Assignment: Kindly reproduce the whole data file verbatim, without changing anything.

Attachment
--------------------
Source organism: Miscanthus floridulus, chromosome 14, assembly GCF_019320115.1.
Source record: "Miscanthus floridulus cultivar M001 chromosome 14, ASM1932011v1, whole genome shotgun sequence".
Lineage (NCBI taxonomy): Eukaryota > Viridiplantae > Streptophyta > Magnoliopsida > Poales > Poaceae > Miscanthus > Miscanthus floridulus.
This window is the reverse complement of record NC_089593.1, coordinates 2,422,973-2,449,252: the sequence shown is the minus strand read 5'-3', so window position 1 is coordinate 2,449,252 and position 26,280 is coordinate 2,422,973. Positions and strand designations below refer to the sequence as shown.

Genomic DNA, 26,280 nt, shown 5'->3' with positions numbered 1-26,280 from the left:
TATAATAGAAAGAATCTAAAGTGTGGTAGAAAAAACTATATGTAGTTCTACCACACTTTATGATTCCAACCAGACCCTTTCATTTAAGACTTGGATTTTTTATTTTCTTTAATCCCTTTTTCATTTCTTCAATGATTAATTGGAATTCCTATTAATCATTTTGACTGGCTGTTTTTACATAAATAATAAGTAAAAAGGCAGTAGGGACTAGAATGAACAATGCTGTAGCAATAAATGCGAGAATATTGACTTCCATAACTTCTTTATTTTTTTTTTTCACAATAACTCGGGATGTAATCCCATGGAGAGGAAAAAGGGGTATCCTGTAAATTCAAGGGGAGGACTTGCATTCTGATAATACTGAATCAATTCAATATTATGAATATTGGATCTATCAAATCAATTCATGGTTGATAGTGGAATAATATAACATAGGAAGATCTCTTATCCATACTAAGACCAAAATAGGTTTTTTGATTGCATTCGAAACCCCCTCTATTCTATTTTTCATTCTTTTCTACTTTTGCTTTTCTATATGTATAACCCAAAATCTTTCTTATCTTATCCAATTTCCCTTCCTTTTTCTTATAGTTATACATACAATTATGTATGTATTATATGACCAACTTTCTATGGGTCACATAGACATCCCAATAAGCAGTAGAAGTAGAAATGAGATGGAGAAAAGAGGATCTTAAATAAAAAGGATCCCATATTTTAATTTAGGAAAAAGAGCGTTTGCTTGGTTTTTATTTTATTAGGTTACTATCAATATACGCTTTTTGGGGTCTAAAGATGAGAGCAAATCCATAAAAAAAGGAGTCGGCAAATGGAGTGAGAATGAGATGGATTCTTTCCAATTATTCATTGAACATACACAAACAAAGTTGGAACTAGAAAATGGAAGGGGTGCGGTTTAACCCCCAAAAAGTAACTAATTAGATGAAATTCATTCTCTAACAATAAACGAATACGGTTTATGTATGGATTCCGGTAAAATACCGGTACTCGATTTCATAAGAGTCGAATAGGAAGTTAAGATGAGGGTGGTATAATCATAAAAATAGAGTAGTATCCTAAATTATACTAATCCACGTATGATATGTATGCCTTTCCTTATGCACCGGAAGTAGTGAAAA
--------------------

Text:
Source organism: Miscanthus floridulus, chromosome 14, assembly GCF_019320115.1.
Source record: "Miscanthus floridulus cultivar M001 chromosome 14, ASM1932011v1, whole genome shotgun sequence".
Lineage (NCBI taxonomy): Eukaryota > Viridiplantae > Streptophyta > Magnoliopsida > Poales > Poaceae > Miscanthus > Miscanthus floridulus.
This window is the reverse complement of record NC_089593.1, coordinates 2,422,973-2,449,252: the sequence shown is the minus strand read 5'-3', so window position 1 is coordinate 2,449,252 and position 26,280 is coordinate 2,422,973. Positions and strand designations below refer to the sequence as shown.

Genomic DNA, 26,280 nt, shown 5'->3' with positions numbered 1-26,280 from the left:
TATAATAGAAAGAATCTAAAGTGTGGTAGAAAAAACTATATGTAGTTCTACCACACTTTATGATTCCAACCAGACCCTTTCATTTAAGACTTGGATTTTTTATTTTCTTTAATCCCTTTTTCATTTCTTCAATGATTAATTGGAATTCCTATTAATCATTTTGACTGGCTGTTTTTACATAAATAATAAGTAAAAAGGCAGTAGGGACTAGAATGAACAATGCTGTAGCAATAAATGCGAGAATATTGACTTCCATAACTTCTTTATTTTTTTTTTTCACAATAACTCGGGATGTAATCCCATGGAGAGGAAAAAGGGGTATCCTGTAAATTCAAGGGGAGGACTTGCATTCTGATAATACTGAATCAATTCAATATTATGAATATTGGATCTATCAAATCAATTCATGGTTGATAGTGGAATAATATAACATAGGAAGATCTCTTATCCATACTAAGACCAAAATAGGTTTTTTGATTGCATTCGAAACCCCCTCTATTCTATTTTTCATTCTTTTCTACTTTTGCTTTTCTATATGTATAACCCAAAATCTTTCTTATCTTATCCAATTTCCCTTCCTTTTTCTTATAGTTATACATACAATTATGTATGTATTATATGACCAACTTTCTATGGGTCACATAGACATCCCAATAAGCAGTAGAAGTAGAAATGAGATGGAGAAAAGAGGATCTTAAATAAAAAGGATCCCATATTTTAATTTAGGAAAAAGAGCGTTTGCTTGGTTTTTATTTTATTAGGTTACTATCAATATACGCTTTTTGGGGTCTAAAGATGAGAGCAAATCCATAAAAAAAGGAGTCGGCAAATGGAGTGAGAATGAGATGGATTCTTTCCAATTATTCATTGAACATACACAAACAAAGTTGGAACTAGAAAATGGAAGGGGTGCGGTTTAACCCCCAAAAAGTAACTAATTAGATGAAATTCATTCTCTAACAATAAACGAATACGGTTTATGTATGGATTCCGGTAAAATACCGGTACTCGATTTCATAAGAGTCGAATAGGAAGTTAAGATGAGGGTGGTATAATCATAAAAATAGAGTAGTATCCTAAATTATACTAATCCACGTATGATATGTATGCCTTTCCTTATGCACCGGAAGTAGTGAAAA